Nonprofit head brings legal services to groups working with Palestinians
October 21, 2015 12:00 AM
Omar Yousef Shehabi, usually an East Jerusalem resident though now in Washington, D.C., runs the nonprofit Palestine Works, which brings the services of law students and recent law school graduates to 20 human rights organizations working on Palestinian issues.
By Rich Lord / Pittsburgh Post-Gazette
When Omar Yousef Shehabi first shuffled up to the Qalandia checkpoint dividing Israeli turf from Palestinian towns in 2004, it was “a handful of very simple structures with soldiers checking ID,” he said. He was a young law school student, son of a Palestinian father transplanted to Ohio but woefully unprepared.
He dragged his new suitcases through the mud, scanning unfamiliar faces for the cousin who was due to pick him up. “I didn’t know where I was going to meet him or even how to ask directions” in Hebrew or Arabic.
Eleven years later, Mr. Shehabi, 33, knows his way around, and a card from an international relief agency allows him to pass through checkpoints that most Palestinians and even Israelis can’t penetrate.
Also changed is Qalandia. It’s now a fortified gap in the winding wall that Israel built to restrict the passage of Palestinian suicide bombers into the open country that includes Jerusalem, Tel Aviv and Haifa. Some Israelis see it as a safety success story. For many Palestinians, it is the ultimate symbol of control.
Born in Warren, Ohio, Mr. Shehabi often visited Uniontown, where his grandmother grew up, and enjoyed lush Ohiopyle and by the burbling Youghiogheny.
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After graduation from George Washington University, law school at Notre Dame and six years as a labor lawyer, Mr. Shehabi decided to dedicate himself to the Palestinian cause. He now runs the nonprofit Palestine Works, which brings the services of law students and recent law school graduates to 20 human rights organizations working on Palestinian issues.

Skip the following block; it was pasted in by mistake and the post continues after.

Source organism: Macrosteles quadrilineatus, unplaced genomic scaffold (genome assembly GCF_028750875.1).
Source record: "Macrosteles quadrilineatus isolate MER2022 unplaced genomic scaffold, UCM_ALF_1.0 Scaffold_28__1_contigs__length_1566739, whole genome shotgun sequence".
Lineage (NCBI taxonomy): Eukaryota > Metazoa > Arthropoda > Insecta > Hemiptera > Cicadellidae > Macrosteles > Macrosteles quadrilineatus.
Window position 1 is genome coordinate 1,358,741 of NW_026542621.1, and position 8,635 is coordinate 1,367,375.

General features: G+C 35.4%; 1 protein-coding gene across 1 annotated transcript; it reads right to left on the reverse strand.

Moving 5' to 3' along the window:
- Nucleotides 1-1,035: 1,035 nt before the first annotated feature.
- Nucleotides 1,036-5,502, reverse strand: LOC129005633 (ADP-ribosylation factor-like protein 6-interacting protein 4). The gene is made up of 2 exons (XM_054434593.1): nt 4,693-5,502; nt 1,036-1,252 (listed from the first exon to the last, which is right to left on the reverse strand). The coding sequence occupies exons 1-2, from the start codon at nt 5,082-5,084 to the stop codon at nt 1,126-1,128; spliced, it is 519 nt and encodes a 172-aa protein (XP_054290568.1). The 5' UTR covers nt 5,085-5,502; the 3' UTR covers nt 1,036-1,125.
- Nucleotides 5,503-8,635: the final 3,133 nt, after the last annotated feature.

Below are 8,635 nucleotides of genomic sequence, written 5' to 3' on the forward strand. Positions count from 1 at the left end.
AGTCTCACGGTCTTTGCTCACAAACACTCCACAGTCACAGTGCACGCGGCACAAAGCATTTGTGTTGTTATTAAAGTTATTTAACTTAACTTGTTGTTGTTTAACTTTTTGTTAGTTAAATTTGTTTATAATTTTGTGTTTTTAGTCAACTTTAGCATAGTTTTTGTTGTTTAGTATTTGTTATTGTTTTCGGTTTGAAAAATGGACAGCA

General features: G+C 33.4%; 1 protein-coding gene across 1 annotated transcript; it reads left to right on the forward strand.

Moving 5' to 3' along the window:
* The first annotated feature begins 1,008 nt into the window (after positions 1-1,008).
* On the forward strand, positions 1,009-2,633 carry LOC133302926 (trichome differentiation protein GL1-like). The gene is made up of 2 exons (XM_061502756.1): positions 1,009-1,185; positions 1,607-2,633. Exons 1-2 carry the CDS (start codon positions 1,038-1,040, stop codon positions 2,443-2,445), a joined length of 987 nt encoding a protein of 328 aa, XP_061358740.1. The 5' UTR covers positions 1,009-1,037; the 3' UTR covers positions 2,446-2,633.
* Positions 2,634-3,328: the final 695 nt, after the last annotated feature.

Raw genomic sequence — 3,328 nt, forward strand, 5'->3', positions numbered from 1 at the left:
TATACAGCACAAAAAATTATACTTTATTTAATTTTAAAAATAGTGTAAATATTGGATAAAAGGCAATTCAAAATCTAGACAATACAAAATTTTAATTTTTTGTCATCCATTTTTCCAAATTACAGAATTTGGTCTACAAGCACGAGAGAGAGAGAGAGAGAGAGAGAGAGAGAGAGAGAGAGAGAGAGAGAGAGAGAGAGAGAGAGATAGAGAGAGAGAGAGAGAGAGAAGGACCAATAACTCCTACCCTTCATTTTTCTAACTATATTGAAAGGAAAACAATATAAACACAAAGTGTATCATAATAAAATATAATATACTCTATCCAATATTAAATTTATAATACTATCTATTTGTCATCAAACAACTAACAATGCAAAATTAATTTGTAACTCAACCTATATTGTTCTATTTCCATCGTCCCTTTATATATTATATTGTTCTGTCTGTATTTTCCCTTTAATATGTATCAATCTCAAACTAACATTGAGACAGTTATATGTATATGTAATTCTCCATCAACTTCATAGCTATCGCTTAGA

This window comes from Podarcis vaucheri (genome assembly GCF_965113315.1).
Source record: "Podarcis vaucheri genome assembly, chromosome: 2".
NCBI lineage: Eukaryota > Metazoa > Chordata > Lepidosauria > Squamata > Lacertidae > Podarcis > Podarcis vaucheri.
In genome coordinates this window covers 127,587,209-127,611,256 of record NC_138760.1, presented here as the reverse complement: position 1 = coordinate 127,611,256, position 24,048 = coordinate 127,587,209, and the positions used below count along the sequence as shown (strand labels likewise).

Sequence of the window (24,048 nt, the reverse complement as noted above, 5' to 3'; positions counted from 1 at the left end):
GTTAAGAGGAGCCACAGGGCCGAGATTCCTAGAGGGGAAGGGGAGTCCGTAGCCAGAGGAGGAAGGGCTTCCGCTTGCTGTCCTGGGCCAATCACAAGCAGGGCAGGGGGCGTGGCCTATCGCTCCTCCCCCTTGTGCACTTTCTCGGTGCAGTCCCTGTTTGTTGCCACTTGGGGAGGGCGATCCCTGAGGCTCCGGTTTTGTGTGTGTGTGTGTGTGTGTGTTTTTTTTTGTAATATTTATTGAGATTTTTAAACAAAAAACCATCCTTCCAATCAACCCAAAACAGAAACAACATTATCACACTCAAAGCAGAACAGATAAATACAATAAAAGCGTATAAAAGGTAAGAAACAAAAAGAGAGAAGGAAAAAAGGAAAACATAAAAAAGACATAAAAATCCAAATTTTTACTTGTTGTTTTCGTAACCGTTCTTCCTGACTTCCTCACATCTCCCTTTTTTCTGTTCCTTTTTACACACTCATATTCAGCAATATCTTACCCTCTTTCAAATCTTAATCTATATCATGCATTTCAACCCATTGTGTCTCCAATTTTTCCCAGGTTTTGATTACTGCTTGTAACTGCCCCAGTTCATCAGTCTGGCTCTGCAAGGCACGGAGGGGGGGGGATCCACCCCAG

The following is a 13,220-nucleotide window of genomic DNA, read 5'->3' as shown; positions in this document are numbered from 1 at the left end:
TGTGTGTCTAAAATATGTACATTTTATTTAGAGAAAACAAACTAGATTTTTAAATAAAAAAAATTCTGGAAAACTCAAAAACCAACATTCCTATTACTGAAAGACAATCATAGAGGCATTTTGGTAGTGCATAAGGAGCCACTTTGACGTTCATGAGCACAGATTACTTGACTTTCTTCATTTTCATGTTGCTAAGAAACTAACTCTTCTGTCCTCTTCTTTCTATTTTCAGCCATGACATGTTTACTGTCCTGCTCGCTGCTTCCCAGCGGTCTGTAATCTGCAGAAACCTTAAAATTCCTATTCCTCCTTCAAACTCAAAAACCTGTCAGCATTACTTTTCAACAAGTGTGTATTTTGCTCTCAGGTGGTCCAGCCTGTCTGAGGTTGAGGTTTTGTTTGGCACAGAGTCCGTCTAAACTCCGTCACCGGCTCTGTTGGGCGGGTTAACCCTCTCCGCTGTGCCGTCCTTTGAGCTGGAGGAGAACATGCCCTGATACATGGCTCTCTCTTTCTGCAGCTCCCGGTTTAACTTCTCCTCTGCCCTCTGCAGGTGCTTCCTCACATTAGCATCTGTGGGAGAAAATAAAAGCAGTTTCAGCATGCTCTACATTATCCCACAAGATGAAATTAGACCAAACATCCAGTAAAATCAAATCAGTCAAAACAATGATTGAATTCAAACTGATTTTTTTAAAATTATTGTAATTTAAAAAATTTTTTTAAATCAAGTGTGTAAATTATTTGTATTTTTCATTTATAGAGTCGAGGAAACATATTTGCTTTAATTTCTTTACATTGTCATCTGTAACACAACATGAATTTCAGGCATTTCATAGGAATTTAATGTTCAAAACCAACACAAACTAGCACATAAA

He splits his time between the Jerusalem area and Washington, D.C. Though Jerusalem is flanked by walls and checkpoints, it’s within the Beltway, where he’s spending this autumn, that he feels most constrained.
“Sometimes when I’m here [in D.C.], I do get kind of stir crazy because of the amazing dynamism of [Jerusalem],” he said. “It is a rich and dynamic place despite all of its problems.”
At last count, Jerusalem’s roughly 800,000 residents included nearly 500,000 Jews and 280,000 Muslims, with most of the rest Christian. Of the Jews, around two-thirds describe themselves as religious.
The city is increasingly polarized between similar numbers of religious Jews and Muslims, with a shrinking number of secular people of both backgrounds, said Mr. Shehabi. From his perspective, Israel is trying to drive Palestinians away. It provides lesser services to their neighborhoods, won’t give them building permits and tears down unpermitted buildings, he said.
It’s not working. “We have lots of kids. That’s the problem,” said Mr. Shehabi, half-jokingly. “The Palestinian population as a percentage of the overall population of the Israeli-defined East Jerusalem has been increasing every year.”
He believes that the “high point of goodwill” came in the early 1990s, when Israeli Prime Minister Yitzhak Rabin and Palestine Liberation Organization Chairman Yasser Arafat shook hands as a framework for peace emerged from secret talks in Oslo, Norway. Palestinians believed they would get their own country. Mr. Rabin was assassinated, though, 20 years ago by a Jewish extremist.
“If you were to ask Yasser Arafat, peace died when Rabin died,” said Mr. Shehabi. “I don’t think peace died then.” He said he isn’t sure whether the two-state plan, in which the Israelis and Palestinians would have neighboring countries, was ever really alive.
Coming this afternoon: Jewish and Palestinian perspectives on Jerusalem, the conflicted city
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